Getting residency in Italy is one of the easiest processes to go through! Surprisingly it is very simple to go through, even easier if you live in a small town. This article will only cover how to get residency in Italy, as in your housing if you need to know about getting a residency permit, also known as a permesso di soggiorno I cover that primarily in this blog and my Moving to Italy guidebook.
So let’s get into the process of how to get residency in Italy!
Get your Contract
The most important part, to get residency you need a valid rental contract or ownership of the house. If you happen to be living with family you’ll just need a signed declaration of hospitality.
If you are under a rental contract, make sure it has been signed and registered with the agenzie delle entrate. Certain types of contracts, like short term ones cnnot be used to claim residency. Under a Transitorio contract you are allowed by law, but many property owners might ask you not to. In this case you will want to check with the owner to let them know you are changing residency to be there.
Head to the Commune
To get residency you will need to go to your local commune offices. In a small town you can swing on by, but in bigger cities you will most likely have to make an appointment ahead of time. Look up your local commune website with “residency” and you should be taken directly to the correct page.
Rome – no appointment needed can be done in person or online via PEC or via a raccomandata.
Florence – has details for which form and office you will need to go to if you are applying for the first time, changing in the city or changing from outside.
Napoli – check with the office of your specific municipality within Naples, some you can pass by, some need an appointment.
Milan– has the service set up online, you will only have to go in person to check documents. There are different services for EU and non EU residents.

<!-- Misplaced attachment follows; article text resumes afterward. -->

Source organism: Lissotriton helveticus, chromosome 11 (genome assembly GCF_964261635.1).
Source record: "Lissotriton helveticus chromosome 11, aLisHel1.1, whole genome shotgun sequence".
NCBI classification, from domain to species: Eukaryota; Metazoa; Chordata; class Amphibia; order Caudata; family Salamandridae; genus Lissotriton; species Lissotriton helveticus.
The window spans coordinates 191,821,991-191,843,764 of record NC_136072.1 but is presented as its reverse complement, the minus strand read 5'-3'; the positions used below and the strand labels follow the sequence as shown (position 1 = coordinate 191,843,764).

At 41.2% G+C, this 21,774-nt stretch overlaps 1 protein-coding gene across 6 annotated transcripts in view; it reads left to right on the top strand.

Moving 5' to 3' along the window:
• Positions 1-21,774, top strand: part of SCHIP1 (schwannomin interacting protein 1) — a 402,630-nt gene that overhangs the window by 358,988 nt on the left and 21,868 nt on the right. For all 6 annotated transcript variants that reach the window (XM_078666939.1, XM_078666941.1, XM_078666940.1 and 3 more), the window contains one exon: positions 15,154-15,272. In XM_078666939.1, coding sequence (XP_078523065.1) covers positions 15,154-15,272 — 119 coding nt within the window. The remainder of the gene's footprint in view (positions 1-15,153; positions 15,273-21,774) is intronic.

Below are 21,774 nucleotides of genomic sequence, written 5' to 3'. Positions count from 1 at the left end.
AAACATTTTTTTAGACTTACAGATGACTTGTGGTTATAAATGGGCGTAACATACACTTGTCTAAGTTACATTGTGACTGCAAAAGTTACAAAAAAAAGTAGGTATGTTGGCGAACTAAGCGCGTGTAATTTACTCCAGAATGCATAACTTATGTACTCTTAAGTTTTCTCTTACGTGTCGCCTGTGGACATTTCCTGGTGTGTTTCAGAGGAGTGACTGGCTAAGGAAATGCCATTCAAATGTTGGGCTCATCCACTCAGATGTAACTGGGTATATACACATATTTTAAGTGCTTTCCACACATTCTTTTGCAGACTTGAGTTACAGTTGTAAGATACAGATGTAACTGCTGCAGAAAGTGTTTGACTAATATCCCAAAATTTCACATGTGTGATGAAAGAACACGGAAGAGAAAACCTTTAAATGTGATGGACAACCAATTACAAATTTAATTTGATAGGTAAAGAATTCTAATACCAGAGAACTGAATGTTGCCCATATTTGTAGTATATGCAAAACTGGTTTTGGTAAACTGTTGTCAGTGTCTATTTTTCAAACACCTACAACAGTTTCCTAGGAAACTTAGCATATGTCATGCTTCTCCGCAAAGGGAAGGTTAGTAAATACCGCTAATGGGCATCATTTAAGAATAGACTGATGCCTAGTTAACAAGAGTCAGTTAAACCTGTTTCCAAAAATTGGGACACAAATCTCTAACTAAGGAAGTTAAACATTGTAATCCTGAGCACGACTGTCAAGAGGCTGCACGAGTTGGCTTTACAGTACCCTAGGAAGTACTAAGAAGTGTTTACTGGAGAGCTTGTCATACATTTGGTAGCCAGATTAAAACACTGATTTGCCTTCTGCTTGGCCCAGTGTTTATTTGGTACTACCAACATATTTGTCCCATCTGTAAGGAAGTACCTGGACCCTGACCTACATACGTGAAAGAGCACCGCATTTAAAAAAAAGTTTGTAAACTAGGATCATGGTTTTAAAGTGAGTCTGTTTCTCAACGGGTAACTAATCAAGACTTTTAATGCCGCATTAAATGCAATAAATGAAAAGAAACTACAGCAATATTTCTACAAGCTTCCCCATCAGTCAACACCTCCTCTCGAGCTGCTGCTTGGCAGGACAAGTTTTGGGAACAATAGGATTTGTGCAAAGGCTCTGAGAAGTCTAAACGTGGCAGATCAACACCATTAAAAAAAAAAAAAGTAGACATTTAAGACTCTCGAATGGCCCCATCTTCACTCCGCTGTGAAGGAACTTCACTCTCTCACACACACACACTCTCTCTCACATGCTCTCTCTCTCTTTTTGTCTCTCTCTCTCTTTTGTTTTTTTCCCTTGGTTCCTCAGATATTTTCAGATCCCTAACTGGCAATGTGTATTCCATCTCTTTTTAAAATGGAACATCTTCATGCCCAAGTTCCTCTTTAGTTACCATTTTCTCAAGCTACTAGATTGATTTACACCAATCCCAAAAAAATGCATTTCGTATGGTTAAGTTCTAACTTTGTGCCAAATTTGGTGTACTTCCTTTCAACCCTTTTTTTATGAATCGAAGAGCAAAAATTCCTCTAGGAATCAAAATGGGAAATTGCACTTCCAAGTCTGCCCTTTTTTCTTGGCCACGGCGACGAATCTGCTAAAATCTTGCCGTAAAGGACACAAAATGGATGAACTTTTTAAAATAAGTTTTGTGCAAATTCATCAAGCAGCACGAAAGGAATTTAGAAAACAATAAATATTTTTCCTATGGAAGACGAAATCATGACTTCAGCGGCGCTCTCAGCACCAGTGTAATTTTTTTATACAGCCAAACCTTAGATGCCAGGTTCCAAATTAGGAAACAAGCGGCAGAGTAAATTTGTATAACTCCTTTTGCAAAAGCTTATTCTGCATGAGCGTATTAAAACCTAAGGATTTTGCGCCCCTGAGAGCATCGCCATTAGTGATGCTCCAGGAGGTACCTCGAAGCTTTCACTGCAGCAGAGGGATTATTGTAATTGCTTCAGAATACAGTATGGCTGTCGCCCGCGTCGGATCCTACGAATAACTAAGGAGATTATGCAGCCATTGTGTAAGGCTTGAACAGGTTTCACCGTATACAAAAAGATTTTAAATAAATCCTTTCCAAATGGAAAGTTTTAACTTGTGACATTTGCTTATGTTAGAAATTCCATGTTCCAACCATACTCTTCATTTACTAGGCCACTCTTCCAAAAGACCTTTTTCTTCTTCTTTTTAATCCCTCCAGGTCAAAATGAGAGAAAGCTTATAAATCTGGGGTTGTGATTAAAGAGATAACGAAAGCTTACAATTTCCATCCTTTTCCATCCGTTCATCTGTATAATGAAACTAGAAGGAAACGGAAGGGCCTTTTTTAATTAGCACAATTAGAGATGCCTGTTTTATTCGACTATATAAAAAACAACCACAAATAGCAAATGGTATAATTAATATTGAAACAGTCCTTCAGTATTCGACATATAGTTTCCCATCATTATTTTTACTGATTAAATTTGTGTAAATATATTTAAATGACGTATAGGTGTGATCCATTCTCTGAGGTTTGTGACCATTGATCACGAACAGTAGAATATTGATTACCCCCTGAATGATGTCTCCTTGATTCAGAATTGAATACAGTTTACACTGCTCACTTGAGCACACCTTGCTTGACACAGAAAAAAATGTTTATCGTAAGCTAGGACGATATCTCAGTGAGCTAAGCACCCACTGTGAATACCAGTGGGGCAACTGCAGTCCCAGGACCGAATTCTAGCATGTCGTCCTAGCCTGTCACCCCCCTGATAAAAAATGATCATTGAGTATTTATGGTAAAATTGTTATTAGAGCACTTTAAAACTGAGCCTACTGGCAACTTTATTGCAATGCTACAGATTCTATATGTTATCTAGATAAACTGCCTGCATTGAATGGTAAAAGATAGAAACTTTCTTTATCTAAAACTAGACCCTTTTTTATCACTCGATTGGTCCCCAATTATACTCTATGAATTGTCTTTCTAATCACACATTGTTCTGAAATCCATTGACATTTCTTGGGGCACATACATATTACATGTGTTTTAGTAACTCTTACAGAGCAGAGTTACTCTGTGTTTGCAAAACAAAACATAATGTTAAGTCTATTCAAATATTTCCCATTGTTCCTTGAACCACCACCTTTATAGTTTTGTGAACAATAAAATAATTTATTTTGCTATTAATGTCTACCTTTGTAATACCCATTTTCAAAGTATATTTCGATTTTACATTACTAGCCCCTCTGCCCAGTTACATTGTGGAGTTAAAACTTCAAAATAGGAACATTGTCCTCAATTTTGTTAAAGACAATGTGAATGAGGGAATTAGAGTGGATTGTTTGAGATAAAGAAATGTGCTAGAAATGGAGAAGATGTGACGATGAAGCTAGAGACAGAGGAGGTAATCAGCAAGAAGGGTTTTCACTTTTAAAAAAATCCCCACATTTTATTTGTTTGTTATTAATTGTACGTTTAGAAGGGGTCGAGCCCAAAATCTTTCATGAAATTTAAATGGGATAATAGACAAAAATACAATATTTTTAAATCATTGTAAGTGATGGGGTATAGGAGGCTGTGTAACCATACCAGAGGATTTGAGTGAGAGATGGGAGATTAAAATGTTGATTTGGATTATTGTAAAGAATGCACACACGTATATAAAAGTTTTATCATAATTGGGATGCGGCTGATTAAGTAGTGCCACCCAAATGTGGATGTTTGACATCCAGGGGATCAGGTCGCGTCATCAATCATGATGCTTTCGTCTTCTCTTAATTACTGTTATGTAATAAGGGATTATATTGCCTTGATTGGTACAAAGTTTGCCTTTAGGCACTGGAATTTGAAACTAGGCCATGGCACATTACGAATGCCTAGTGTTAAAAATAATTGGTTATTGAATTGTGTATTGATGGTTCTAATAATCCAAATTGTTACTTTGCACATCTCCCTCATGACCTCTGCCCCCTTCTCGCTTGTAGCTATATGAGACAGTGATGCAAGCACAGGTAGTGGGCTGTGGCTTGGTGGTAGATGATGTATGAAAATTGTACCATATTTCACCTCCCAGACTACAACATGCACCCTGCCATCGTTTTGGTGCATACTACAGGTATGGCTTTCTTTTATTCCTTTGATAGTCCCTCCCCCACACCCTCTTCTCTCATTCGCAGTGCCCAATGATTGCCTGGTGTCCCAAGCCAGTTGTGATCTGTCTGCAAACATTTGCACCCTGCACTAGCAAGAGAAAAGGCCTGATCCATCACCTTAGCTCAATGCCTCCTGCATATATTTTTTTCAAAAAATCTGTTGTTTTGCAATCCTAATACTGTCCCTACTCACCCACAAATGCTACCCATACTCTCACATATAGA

Once you know where to go, you should bring your rental contract, your ID and permesso di soggiorno if relevant. The specific commune might require another form, but in this case it should be available at the offices.
You’ll hand everything in, and that’s that! There is another step, but from this they will be able to give you a document saying you’ve requested it and that you can sign up with your local ASL to get a doctor.
The last check
Usually it is also required that the carabinieri pass by to make sure you really do live where you say you do. Honestly in the small towns I have lived in, they never passed by. However, friends in cities like Rome and Turin have told me that they do in fact come and check.
There is nothing to worry about though, it is usually just a knock to see if you are there, occasionally a quick peek in the door, then they area satisfied and sign you off as an official resident!
What if I need to change my residency?
You go through the same process with the same office, whether you change within the same city, or change cities all together.
So you are a resident, what now?
You’ll now have to get set up with the TARI office, usually in the same location as you went to request your residence. This is the office that handles the garbage tax. It is determined how much you will pay based on your house size and how many people are living there.
If you own a car, this will also need to be registered when signing your residency.
With your residency you can also now request the electronic carta d’identita and head to your local ASL office to choose your general practitioner!
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